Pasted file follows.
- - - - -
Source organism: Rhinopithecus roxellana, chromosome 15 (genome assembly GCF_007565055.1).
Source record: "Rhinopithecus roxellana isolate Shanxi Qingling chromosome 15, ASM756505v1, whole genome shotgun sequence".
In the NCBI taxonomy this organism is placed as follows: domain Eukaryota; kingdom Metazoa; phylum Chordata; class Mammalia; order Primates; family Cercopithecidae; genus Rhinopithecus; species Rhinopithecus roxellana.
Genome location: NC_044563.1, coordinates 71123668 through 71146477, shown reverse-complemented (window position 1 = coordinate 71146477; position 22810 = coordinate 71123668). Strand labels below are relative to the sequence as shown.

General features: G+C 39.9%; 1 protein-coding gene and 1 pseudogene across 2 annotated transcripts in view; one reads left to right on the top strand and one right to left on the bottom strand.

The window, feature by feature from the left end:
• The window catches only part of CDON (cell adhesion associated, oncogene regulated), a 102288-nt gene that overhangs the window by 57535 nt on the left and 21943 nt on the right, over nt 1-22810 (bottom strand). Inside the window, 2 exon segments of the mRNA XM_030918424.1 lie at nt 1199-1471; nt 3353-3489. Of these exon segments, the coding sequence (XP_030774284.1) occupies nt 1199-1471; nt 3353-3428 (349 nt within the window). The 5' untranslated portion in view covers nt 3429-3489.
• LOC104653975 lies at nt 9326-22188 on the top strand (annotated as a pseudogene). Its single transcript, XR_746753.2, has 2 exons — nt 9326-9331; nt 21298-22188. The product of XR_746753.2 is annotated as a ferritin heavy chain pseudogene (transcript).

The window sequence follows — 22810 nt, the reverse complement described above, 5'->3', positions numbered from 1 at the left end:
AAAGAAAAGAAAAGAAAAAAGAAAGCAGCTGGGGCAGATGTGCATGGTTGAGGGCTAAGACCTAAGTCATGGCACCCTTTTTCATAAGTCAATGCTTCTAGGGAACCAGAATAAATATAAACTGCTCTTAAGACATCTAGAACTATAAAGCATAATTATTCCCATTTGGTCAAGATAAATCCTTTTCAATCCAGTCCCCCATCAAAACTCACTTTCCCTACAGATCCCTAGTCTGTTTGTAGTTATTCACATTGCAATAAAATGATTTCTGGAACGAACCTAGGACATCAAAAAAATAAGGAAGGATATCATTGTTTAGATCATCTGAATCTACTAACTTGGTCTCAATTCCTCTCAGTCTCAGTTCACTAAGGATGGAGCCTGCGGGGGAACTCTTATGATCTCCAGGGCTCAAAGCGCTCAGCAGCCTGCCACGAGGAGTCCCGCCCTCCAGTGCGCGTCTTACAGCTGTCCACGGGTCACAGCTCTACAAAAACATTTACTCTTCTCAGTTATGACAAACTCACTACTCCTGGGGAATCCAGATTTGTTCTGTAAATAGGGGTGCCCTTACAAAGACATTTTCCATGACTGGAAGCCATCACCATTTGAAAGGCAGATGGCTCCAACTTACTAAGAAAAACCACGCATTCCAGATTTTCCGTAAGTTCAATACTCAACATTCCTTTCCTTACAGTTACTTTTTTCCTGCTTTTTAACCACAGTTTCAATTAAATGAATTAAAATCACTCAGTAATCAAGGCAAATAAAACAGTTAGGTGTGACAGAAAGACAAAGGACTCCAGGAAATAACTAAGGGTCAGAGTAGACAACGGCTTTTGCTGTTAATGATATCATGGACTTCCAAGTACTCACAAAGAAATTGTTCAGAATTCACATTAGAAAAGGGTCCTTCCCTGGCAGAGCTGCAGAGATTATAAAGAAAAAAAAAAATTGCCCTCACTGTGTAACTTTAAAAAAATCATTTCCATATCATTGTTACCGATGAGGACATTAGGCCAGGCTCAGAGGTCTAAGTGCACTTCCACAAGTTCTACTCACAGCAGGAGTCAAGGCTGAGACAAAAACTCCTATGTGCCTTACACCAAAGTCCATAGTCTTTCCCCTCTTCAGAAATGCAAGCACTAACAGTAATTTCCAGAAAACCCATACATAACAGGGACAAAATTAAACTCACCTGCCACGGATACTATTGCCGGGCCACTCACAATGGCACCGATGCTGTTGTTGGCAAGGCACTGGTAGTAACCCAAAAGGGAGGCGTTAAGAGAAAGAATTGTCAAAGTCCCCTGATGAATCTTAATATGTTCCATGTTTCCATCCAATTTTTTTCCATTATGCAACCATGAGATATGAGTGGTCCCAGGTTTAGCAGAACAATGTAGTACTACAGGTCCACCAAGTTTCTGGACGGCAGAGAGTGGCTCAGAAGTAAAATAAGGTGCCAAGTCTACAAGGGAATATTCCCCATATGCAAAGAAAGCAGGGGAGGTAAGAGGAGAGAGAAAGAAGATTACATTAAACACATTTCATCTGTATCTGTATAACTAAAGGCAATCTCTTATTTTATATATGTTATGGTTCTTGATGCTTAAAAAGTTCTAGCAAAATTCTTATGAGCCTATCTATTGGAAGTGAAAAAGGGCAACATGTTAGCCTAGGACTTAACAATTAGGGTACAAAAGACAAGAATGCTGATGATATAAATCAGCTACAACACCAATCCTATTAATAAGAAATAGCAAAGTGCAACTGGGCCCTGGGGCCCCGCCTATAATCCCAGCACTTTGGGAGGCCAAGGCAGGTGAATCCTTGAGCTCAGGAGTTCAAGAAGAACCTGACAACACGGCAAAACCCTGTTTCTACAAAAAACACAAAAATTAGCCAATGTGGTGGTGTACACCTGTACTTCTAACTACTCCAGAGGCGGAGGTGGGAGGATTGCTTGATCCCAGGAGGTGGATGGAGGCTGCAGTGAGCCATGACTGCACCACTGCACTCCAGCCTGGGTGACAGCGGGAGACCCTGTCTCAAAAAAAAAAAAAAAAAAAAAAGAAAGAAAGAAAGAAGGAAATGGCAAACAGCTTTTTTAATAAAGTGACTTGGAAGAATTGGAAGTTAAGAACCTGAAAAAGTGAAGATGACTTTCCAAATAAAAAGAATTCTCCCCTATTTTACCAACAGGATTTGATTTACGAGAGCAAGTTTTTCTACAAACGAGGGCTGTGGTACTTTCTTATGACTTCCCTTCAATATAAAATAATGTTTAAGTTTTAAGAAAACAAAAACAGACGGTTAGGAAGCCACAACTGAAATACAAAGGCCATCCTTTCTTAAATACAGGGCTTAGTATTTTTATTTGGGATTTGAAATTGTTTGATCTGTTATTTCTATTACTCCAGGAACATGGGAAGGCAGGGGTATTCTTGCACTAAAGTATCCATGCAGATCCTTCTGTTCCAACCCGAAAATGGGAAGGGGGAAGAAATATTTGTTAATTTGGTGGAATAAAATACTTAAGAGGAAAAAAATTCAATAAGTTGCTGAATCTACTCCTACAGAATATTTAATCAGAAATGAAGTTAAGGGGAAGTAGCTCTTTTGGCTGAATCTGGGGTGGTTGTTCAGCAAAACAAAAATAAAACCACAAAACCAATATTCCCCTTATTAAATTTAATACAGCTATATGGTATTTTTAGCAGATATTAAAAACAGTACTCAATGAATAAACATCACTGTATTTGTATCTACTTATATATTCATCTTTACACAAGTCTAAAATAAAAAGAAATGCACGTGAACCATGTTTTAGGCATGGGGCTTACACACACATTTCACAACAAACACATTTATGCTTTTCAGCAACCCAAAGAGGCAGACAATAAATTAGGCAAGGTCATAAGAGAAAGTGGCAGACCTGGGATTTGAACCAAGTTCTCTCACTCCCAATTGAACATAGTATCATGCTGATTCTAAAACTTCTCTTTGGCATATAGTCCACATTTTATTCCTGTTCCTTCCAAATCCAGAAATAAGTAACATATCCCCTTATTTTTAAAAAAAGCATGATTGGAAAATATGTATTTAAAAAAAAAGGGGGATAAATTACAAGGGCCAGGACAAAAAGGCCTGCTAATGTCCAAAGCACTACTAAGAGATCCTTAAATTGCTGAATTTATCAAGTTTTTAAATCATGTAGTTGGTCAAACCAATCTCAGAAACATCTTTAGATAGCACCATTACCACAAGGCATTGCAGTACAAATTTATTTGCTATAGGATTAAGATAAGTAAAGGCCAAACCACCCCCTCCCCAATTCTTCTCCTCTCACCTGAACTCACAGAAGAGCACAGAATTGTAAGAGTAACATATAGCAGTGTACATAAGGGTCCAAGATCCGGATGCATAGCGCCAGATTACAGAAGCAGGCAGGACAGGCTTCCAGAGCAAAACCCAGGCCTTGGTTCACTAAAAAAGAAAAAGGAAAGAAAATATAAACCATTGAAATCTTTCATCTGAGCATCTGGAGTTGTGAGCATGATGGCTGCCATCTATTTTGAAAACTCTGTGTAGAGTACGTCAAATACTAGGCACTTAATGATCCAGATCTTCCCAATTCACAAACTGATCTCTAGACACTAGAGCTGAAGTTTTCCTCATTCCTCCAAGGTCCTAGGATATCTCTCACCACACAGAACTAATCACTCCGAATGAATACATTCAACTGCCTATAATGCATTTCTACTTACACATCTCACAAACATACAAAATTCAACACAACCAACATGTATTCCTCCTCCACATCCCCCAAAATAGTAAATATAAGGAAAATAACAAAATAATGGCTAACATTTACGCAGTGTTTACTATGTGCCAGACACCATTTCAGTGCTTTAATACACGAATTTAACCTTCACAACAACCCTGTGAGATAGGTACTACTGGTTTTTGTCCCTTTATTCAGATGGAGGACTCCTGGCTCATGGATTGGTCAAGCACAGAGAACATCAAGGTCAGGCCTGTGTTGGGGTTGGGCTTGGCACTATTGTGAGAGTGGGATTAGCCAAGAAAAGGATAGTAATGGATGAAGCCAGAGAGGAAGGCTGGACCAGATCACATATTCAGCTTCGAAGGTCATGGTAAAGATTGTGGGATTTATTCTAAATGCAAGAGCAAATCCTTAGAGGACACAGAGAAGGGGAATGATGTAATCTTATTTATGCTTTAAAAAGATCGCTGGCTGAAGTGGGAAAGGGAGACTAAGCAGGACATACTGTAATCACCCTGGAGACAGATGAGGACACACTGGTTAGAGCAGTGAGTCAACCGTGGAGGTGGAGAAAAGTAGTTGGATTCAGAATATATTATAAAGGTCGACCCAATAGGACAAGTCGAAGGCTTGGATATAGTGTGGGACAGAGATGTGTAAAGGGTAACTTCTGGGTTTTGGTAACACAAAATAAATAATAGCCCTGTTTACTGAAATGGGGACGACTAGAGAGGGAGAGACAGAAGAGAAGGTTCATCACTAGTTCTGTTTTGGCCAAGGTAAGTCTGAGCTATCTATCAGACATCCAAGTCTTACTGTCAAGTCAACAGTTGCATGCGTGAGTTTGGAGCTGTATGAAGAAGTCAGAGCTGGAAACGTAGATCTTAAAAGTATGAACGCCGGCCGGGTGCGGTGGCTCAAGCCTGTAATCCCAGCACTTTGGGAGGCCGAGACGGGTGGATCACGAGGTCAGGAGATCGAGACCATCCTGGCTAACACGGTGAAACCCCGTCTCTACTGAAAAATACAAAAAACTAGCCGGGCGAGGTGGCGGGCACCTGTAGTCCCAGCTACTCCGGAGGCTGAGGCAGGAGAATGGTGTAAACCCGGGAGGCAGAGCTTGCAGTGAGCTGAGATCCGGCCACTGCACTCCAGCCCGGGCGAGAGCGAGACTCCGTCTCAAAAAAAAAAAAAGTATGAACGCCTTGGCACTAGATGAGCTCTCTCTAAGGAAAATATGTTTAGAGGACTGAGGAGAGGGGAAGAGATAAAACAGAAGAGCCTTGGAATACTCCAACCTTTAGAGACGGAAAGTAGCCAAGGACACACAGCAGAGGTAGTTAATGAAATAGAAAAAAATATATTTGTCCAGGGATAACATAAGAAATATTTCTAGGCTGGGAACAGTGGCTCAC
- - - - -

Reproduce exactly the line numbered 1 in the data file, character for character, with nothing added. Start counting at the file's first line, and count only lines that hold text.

Source organism: Rhinopithecus roxellana, chromosome 15 (genome assembly GCF_007565055.1).